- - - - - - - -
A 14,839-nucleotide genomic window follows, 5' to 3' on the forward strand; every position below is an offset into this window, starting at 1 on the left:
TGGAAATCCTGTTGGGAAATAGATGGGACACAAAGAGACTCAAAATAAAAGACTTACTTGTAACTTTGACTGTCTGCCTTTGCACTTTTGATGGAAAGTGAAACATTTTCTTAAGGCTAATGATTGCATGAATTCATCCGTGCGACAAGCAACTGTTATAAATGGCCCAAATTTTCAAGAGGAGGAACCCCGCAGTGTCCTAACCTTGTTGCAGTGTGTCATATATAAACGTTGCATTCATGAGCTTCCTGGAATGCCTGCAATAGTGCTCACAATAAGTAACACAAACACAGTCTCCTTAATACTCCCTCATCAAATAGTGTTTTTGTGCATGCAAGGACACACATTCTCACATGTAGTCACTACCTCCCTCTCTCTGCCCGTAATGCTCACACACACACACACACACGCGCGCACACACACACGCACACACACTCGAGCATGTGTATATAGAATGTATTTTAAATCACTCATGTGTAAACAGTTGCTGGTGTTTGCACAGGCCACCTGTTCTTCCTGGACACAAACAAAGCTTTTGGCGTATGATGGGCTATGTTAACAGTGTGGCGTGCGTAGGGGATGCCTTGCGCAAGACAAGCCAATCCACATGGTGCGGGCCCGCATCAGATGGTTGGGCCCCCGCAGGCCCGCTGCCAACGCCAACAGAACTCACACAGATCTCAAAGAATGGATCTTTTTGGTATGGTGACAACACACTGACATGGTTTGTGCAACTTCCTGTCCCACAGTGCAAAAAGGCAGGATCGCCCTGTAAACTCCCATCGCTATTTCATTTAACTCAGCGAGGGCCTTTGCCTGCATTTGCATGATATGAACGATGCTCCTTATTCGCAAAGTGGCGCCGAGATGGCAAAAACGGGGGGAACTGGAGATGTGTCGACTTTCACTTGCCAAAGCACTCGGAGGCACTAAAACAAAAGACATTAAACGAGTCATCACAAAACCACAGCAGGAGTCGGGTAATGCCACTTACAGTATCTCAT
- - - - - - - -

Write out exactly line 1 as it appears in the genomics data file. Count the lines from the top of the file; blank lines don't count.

A 14,839-nucleotide genomic window follows, 5' to 3' on the forward strand; every position below is an offset into this window, starting at 1 on the left: